Immigration is a positive force for the Canadian economy, making up for labour shortages and a potentially decreasing population. Yet it has been used for many unethical ends. The downdraft of capabilities and status that immigrants experience on arrival is well-known. The infusion of hundreds of thousands of new job-seekers a year prompts abuses in the labour market.
Gig jobs rather than careers have become the norm. Foreign workers are hired to replace Canadians whose seniority has raised their salaries. Many economists argue that immigration at least initially affects wages of Canadian workers in the fields where immigrant labour supply increases.
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In many professions, anecdotal evidence suggests that Canadians and long-standing immigrants are displaced after they have worked out new initiatives and routinized procedures. Foreign workers and new immigrants are then brought in at lower rates to run the programs. This means new immigrants and temporary workers often compete with second-generation Canadians in the labour market.
This affects the mainstream economy. International students and undocumented workers may be paid below minimum wage and off-the-books. A continual supply of young workers at lower salaries pushes older, more expensive and more experienced Canadians off the job market. It is not a surprise that businesses lobby for more workers from abroad.
The ethical responsibilities of attracting professionals in the fields of health and other critical areas from poor countries does not appear to register in discussions of Canadian immigration policies. The Global South needs professionals for development, yet rich countries such as Canada are attracting them to leave their homes with incentives for immigration.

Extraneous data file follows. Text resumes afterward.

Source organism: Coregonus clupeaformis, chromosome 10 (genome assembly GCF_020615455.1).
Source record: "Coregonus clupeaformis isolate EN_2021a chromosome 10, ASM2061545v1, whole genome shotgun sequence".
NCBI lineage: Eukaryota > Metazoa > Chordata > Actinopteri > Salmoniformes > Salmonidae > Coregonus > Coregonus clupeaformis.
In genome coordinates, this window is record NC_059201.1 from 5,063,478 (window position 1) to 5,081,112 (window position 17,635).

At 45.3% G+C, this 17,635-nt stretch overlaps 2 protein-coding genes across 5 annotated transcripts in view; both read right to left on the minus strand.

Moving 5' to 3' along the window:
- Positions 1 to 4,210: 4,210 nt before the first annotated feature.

This brain drain has long been an issue for the poor countries. It is particularly damaging in the case of medical professionals, who are direly needed in those places. The World Health Organization has taken note of the dilemma of health professionals emigrating from the Global South. It has established a global code for their recruitment, balancing individuals’ rights of movement and the social costs borne by poor countries.
Problems of housing adequacy, affordability and availability have buffeted Canada in one way or another for a long time. The demand-and-supply laws tell us that accommodating a million persons a year should exacerbate the housing shortages, particularly in major cities. This strain is expected, but what is of equal public concern are the abuses and illegal practices that the excessive demand is fostering.
Immigration funnels “black” money from abroad into real estate, leaving many housing units vacant for speculative gains. Toronto and Vancouver have lately recognized this problem and are restricting foreign buyers and taxing housing units kept vacant for six or more months.
More egregious is the practice of international students and other immigrants crowding in illegal housing, sharing rooms among many other, with their possessions spilling into the driveways. Neighbourhoods become noisy, choked with garbage and traffic. Brampton and Mississauga have been in news for the illegal basement rentals targeted at international students recruited from India.
Of course, a house is more than just a building. It requires infrastructure, schools, parks, sidewalks and roads. Housing requires major public investments and can result in higher taxes at local and provincial levels. Canadian cities are in a frenzy of increasing densities. Regardless of their success, these measures will change the quality of urban life for everybody. Immigration policies will change the form of our cities, potentially creating even more urban sprawl if there’s no careful planning.
Canada undoubtedly needs immigration, but post-secondary education and labour market policies are so interconnected that attention must be paid to the effect of an increase of a million new permanent residents. More enforcement against immigration scams, particularly aimed at post-secondary students, and the over-reliance of those institutions on foreign students should be deterred. The implications of more migrants on a housing market, particularly in specific cities, means a need for more careful planning. All of this suggests that these new immigration targets cannot be viewed as merely an issue of welcoming more faces. It requires careful planning, which to date does not appear to be happening.